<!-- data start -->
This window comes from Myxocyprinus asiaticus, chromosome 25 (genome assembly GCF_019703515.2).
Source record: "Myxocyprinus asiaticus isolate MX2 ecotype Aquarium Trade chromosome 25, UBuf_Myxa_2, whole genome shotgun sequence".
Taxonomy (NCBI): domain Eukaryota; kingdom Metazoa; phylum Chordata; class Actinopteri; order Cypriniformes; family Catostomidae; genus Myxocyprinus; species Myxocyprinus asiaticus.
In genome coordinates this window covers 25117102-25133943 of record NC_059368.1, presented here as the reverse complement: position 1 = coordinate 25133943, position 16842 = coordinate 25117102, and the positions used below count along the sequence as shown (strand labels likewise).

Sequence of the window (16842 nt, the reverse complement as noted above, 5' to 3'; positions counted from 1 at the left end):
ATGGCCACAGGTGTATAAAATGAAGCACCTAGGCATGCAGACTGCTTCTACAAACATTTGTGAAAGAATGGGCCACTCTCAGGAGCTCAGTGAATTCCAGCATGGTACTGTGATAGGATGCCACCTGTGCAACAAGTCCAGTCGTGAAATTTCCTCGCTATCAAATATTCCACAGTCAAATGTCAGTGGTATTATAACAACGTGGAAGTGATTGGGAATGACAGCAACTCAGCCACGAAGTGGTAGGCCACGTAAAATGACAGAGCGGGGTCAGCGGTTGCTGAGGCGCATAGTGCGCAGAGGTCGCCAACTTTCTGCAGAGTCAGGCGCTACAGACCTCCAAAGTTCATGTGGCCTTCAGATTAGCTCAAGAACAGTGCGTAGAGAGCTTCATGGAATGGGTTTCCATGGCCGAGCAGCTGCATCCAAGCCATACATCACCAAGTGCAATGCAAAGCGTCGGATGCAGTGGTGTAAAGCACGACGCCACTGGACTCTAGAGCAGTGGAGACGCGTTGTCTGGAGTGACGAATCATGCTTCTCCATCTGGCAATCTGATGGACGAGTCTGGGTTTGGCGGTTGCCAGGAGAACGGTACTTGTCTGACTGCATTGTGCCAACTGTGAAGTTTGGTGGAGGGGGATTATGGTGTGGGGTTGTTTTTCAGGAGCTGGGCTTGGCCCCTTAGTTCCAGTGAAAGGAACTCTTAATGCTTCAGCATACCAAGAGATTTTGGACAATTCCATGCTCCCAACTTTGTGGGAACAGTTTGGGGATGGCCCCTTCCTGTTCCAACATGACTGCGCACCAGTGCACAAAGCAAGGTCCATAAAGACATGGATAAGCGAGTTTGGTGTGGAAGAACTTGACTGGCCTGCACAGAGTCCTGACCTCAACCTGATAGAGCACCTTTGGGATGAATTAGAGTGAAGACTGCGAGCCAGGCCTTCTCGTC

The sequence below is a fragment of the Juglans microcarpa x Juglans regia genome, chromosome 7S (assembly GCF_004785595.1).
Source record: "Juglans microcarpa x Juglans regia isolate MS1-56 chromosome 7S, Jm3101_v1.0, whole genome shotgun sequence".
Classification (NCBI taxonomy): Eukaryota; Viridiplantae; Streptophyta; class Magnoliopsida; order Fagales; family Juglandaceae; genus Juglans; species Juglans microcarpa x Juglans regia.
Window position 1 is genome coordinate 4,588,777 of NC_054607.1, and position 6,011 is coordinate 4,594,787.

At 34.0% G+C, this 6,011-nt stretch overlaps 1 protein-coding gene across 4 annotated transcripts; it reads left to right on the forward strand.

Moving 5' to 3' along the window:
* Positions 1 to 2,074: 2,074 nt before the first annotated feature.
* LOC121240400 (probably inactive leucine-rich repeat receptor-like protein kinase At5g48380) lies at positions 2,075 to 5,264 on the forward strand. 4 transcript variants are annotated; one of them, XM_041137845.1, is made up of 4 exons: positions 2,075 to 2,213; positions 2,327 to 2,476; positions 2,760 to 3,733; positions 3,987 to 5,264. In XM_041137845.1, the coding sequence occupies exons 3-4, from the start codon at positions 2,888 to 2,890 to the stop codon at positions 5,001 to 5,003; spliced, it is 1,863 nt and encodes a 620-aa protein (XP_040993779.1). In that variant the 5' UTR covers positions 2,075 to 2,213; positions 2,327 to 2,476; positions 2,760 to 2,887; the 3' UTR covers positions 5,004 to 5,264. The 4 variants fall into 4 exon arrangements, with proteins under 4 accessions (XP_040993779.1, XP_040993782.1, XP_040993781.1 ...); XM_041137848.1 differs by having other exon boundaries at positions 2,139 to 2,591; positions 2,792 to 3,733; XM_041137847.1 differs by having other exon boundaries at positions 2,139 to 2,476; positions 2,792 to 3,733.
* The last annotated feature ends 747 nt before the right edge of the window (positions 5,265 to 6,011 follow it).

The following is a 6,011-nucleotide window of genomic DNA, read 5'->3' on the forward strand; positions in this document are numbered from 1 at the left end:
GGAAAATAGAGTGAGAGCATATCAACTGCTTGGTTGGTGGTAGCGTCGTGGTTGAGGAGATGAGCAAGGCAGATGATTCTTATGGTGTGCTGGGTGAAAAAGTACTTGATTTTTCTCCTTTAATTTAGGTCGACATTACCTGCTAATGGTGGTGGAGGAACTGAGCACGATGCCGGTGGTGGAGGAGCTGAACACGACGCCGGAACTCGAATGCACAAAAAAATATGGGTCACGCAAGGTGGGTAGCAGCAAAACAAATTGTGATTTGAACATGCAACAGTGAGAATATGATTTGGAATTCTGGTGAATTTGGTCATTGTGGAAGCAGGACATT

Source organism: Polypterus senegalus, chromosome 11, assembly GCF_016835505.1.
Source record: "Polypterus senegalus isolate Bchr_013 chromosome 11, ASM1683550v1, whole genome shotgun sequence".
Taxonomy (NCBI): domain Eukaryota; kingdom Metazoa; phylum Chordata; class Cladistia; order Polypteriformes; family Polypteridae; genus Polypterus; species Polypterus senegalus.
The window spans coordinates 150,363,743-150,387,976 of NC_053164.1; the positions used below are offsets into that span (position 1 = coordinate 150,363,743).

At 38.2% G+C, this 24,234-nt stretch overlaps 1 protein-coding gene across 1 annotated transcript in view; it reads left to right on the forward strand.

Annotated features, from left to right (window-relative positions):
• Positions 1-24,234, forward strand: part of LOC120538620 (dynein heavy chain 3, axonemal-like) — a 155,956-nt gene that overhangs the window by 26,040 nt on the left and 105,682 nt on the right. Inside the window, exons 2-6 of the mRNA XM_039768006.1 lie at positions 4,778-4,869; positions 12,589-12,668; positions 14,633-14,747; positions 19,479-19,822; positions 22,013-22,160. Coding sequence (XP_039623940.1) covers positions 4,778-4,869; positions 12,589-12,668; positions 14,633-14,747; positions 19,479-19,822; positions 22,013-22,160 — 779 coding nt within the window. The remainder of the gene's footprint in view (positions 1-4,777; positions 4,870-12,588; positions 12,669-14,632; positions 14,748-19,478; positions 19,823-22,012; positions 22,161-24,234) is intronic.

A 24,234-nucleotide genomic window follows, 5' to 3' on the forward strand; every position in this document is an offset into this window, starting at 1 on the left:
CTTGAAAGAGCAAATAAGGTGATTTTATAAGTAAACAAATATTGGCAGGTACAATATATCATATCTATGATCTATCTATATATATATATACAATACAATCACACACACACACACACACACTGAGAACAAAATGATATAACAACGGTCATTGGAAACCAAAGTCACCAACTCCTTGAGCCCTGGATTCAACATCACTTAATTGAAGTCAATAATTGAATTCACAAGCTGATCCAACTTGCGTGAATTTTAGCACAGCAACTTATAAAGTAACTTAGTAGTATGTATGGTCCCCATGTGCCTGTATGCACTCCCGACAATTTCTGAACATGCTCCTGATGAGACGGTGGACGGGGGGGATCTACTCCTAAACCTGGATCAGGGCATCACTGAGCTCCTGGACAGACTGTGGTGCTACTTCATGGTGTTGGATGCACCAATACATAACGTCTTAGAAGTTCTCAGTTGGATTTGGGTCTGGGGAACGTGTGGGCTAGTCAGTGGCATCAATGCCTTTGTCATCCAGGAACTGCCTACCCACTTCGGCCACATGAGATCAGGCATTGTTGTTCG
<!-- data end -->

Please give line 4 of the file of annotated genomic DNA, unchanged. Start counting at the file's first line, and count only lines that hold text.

In genome coordinates this window covers 25117102-25133943 of record NC_059368.1, presented here as the reverse complement: position 1 = coordinate 25133943, position 16842 = coordinate 25117102, and the positions used below count along the sequence as shown (strand labels likewise).